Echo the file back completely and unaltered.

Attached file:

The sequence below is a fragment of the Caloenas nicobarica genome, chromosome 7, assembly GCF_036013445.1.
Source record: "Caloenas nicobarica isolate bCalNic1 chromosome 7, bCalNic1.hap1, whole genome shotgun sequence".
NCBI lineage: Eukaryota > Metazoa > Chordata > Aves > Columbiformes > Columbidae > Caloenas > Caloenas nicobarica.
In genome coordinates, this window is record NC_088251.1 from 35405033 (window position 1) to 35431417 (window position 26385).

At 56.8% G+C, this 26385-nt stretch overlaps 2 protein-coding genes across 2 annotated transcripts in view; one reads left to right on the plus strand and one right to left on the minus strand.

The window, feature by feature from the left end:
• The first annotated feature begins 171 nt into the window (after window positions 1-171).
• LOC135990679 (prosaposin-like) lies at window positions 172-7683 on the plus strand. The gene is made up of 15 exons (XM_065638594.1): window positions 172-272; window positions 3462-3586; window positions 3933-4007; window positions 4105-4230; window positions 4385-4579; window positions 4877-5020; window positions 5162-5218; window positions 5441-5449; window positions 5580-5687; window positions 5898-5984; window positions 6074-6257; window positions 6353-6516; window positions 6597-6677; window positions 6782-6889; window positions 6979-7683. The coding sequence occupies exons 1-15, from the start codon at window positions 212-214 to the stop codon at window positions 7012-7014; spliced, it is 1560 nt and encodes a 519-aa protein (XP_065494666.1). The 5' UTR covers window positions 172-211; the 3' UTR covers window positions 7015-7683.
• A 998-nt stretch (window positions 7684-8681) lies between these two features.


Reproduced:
The sequence below is a fragment of the Caloenas nicobarica genome, chromosome 7, assembly GCF_036013445.1.
Source record: "Caloenas nicobarica isolate bCalNic1 chromosome 7, bCalNic1.hap1, whole genome shotgun sequence".
NCBI lineage: Eukaryota > Metazoa > Chordata > Aves > Columbiformes > Columbidae > Caloenas > Caloenas nicobarica.
In genome coordinates, this window is record NC_088251.1 from 35405033 (window position 1) to 35431417 (window position 26385).

At 56.8% G+C, this 26385-nt stretch overlaps 2 protein-coding genes across 2 annotated transcripts in view; one reads left to right on the plus strand and one right to left on the minus strand.

The window, feature by feature from the left end:
• The first annotated feature begins 171 nt into the window (after window positions 1-171).
• LOC135990679 (prosaposin-like) lies at window positions 172-7683 on the plus strand. The gene is made up of 15 exons (XM_065638594.1): window positions 172-272; window positions 3462-3586; window positions 3933-4007; window positions 4105-4230; window positions 4385-4579; window positions 4877-5020; window positions 5162-5218; window positions 5441-5449; window positions 5580-5687; window positions 5898-5984; window positions 6074-6257; window positions 6353-6516; window positions 6597-6677; window positions 6782-6889; window positions 6979-7683. The coding sequence occupies exons 1-15, from the start codon at window positions 212-214 to the stop codon at window positions 7012-7014; spliced, it is 1560 nt and encodes a 519-aa protein (XP_065494666.1). The 5' UTR covers window positions 172-211; the 3' UTR covers window positions 7015-7683.
• A 998-nt stretch (window positions 7684-8681) lies between these two features.